• Anna Raurell

What to expect when having a thigh lift

Updated: Nov 13, 2020

Ageing, weight loss and pregnancy can all cause a natural flaccidity of the soft tissues such as the thigh area. A thigh lift is the perfect way to bring a youthful look back to your legs! A thigh lift is a form of body contour. This procedure returns the natural contours of your thighs and buttocks.

Summary of the procedure

Excess skin and fat are removed from around the thigh to give it a tighter and smoother look. Your surgeon will recommend where the incision marks should go to ensure that they are well hidden and do not affect your day to day life! Generally, scars are hidden in the crease of the groin (bikini line); in some cases, there is a vertical scar along the inside of the thigh. Although scars are permanent, they will fade over time and become less noticeable!

This procedure is performed under general anaesthetic and will usually take around 2-3 hours depending on how much skin has to be removed.

Postoperative period

After the procedure, you will have a compression dressing over the area that has been operated on. A compression garment will need to be worn 24/7 for up to four weeks after surgery to ensure that you have a speedy and healthy recovery.

Time off and recovery

Take it easy for the first couple of days, gradually building up. There will be some bruising and discomfort, but this will gradually improve. You should be able to return to normal moderate activities after four weeks. With full healing you could go swimming after two weeks but leave more strenuous exercise until after six weeks and avoid driving for the first two weeks after the operation. It is important that you organise time off work before you have the surgery allowing to time recover.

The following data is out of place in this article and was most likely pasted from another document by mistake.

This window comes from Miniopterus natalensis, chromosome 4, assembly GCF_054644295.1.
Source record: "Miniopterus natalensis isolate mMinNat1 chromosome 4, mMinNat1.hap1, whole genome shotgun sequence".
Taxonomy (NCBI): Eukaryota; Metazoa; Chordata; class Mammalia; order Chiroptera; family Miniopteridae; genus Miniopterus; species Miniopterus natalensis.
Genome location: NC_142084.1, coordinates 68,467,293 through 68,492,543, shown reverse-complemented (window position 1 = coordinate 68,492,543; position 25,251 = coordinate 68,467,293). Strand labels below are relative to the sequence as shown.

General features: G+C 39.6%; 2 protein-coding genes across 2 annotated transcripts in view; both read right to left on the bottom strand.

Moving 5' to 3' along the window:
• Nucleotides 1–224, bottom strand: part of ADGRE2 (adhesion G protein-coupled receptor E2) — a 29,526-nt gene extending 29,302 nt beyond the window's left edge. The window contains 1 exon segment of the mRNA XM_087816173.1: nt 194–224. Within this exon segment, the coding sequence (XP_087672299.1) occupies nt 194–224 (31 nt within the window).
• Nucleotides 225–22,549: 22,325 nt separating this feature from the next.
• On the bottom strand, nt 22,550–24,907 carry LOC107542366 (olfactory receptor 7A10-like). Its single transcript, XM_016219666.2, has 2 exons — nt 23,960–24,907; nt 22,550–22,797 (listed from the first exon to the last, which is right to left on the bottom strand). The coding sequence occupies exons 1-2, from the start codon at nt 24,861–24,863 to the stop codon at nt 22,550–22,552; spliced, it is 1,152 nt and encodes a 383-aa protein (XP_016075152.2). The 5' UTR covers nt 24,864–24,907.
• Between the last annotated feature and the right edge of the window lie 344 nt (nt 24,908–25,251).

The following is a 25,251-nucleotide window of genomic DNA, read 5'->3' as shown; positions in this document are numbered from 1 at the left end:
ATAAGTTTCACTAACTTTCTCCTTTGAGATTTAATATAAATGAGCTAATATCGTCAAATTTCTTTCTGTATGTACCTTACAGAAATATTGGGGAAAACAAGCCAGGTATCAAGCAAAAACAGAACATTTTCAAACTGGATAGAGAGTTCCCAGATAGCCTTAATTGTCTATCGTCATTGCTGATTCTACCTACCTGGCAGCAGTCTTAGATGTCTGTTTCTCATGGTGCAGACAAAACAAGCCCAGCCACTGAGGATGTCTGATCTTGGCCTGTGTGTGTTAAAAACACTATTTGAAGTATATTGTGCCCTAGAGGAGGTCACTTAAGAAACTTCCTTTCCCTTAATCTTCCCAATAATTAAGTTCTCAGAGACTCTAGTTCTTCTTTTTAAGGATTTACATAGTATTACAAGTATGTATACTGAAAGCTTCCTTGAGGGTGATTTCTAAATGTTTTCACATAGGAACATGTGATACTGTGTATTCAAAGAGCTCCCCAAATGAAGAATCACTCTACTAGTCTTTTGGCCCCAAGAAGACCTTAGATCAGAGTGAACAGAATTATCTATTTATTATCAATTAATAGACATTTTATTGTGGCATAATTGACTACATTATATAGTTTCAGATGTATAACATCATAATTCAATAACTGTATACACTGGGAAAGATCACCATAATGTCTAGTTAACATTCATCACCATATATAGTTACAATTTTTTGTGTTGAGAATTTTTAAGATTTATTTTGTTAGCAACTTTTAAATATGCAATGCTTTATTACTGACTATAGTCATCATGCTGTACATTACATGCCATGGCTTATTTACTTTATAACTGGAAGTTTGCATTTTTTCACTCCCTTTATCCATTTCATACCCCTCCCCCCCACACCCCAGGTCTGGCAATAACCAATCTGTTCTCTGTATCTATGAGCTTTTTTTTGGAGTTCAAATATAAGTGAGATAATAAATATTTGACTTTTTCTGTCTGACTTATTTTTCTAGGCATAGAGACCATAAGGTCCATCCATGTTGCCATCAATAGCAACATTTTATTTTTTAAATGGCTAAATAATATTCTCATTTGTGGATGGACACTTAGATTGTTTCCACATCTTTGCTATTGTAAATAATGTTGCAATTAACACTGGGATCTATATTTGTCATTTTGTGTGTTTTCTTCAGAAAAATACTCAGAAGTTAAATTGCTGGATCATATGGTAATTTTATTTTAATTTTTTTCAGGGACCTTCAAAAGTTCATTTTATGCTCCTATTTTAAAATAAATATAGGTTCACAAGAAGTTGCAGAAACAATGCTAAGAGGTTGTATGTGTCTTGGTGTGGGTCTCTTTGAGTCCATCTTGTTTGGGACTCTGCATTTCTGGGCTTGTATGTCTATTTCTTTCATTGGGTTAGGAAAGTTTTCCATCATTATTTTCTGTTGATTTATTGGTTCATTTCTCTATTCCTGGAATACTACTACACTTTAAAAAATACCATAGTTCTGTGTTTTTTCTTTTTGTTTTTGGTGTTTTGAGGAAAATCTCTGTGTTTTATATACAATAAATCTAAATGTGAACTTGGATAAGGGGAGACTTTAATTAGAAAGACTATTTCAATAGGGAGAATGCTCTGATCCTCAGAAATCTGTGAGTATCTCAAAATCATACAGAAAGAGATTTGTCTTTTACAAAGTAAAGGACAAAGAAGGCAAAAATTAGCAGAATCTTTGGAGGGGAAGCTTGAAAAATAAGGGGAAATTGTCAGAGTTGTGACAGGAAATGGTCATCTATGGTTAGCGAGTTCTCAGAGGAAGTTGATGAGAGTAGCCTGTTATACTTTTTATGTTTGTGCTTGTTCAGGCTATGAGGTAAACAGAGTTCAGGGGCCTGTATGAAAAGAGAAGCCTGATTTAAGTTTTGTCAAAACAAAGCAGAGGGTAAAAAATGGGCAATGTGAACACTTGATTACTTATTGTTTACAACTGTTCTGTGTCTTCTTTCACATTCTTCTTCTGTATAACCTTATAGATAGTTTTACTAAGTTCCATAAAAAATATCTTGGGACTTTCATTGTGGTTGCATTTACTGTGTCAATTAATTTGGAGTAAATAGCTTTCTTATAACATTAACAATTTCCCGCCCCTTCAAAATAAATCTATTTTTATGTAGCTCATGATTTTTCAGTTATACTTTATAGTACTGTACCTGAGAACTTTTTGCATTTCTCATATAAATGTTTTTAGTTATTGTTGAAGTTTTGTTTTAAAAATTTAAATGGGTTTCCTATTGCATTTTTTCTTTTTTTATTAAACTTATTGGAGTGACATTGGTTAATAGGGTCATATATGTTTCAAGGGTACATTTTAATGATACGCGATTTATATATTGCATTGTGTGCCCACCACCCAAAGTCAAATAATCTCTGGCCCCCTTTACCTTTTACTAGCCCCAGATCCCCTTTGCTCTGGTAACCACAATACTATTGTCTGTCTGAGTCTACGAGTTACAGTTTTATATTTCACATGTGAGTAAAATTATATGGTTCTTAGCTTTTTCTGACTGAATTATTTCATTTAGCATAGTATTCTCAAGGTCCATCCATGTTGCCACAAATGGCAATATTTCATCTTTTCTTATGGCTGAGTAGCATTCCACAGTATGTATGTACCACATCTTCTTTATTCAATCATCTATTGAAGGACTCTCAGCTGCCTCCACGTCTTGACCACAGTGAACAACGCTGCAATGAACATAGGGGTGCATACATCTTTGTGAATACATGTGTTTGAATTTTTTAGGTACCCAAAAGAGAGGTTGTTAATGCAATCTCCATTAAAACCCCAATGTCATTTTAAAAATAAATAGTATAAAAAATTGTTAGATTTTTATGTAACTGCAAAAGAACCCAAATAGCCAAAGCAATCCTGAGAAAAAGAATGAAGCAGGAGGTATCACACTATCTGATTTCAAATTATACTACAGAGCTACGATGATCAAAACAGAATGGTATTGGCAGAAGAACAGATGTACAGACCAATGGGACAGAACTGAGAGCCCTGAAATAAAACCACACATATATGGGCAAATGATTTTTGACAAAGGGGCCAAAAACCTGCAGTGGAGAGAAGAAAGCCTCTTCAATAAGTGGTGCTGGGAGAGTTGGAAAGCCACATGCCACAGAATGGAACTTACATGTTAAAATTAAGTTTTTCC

What you need to be aware of

As with any surgical procedure, there can occasionally be complications. Make sure that you discuss and go over any possible risks with your surgeon before you go ahead with surgery. Some of the most common complications include;

  • scarring

  • bleeding

  • seroma (pocket of serous fluid)

  • infection

  • asymmetry

  • altered sensation

  • blood clots in legs and lungs

Occasionally, over time the skin can start to sag again. The chances of any complication can be reduced by observing the postoperative recommendations above. Smoking is also a risk factor and will have a major impact on your recovery time. This subject is always fully discussed during your initial consultation.

This article is intended to inform and give insight but not treat, diagnose or replace the advice of a doctor. Always seek medical advice with any questions regarding a medical condition.

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